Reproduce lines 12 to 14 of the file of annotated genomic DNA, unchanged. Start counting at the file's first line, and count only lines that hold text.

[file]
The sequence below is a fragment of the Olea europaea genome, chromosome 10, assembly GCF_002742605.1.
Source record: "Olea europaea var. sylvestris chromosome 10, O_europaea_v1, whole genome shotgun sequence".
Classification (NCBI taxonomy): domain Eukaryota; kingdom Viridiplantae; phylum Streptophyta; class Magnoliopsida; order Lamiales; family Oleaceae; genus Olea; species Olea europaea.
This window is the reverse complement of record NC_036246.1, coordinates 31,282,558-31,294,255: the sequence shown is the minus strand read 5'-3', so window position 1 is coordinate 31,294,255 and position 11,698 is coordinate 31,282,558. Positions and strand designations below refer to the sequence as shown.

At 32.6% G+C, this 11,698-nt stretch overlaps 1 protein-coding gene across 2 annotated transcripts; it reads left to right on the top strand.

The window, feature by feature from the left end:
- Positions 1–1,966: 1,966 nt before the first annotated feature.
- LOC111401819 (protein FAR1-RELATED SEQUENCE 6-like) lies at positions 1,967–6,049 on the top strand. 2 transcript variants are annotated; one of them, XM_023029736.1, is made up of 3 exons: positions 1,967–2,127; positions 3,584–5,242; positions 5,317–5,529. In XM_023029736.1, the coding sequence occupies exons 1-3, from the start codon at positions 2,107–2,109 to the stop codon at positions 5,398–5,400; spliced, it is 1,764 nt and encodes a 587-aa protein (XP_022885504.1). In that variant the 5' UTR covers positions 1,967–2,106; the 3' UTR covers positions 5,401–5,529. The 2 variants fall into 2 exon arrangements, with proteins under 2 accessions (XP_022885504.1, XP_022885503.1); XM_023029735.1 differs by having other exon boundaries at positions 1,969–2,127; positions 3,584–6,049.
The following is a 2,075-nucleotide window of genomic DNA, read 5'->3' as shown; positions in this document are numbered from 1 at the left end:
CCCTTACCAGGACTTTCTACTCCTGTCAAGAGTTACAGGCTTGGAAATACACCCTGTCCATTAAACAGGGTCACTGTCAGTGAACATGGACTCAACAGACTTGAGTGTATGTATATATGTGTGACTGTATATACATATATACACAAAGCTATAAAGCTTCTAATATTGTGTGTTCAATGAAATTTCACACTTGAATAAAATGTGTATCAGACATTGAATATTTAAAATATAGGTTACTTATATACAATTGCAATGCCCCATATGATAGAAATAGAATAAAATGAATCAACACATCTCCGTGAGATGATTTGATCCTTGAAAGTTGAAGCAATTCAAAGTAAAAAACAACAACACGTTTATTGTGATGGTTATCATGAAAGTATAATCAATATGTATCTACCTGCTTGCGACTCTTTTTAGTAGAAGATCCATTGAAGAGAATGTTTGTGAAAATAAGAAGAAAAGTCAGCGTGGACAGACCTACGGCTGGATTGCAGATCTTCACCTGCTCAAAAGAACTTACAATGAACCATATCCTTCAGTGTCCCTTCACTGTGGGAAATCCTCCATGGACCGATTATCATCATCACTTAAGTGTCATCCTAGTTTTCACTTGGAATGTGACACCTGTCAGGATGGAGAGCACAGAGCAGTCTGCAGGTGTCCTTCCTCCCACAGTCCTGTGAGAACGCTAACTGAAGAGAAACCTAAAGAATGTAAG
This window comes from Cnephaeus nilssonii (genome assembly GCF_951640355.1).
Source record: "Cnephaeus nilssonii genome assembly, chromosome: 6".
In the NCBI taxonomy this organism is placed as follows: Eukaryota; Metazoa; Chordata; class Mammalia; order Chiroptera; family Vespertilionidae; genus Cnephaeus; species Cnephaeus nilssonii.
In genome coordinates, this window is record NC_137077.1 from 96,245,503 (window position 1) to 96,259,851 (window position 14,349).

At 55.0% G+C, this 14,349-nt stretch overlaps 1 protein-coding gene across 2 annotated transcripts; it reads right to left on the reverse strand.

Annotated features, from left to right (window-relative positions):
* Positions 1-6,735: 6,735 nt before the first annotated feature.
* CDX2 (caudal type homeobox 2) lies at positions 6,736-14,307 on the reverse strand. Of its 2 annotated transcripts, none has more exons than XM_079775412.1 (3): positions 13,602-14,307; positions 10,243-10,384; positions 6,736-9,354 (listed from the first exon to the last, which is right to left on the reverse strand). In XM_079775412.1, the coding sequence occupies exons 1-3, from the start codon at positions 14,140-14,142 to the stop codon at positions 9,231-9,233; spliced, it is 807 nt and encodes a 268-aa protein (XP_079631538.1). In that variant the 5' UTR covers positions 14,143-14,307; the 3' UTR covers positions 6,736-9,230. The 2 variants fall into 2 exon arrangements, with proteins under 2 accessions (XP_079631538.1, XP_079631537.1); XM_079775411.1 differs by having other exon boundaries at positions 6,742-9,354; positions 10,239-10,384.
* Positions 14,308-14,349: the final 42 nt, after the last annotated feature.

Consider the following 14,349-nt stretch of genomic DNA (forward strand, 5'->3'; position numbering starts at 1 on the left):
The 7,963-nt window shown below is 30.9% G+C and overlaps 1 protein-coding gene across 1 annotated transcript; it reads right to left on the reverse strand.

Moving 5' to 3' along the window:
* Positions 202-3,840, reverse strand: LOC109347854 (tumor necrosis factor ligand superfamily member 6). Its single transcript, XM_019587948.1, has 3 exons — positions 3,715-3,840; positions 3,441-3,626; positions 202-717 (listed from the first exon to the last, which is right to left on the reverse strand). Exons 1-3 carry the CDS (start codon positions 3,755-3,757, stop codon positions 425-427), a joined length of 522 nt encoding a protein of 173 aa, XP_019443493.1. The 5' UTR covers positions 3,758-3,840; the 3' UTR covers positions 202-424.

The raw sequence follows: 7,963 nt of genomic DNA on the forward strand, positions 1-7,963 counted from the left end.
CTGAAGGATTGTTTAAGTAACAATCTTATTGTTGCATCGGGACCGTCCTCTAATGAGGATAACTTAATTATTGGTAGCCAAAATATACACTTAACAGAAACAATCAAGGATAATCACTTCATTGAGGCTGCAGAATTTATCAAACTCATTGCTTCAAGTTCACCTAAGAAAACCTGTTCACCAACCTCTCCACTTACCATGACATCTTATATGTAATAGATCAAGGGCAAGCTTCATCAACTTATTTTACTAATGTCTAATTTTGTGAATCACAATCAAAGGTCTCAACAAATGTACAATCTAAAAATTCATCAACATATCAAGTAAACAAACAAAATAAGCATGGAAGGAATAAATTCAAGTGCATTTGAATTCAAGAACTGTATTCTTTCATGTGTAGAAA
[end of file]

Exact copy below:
Source record: "Cnephaeus nilssonii genome assembly, chromosome: 6".
In the NCBI taxonomy this organism is placed as follows: Eukaryota; Metazoa; Chordata; class Mammalia; order Chiroptera; family Vespertilionidae; genus Cnephaeus; species Cnephaeus nilssonii.
In genome coordinates, this window is record NC_137077.1 from 96,245,503 (window position 1) to 96,259,851 (window position 14,349).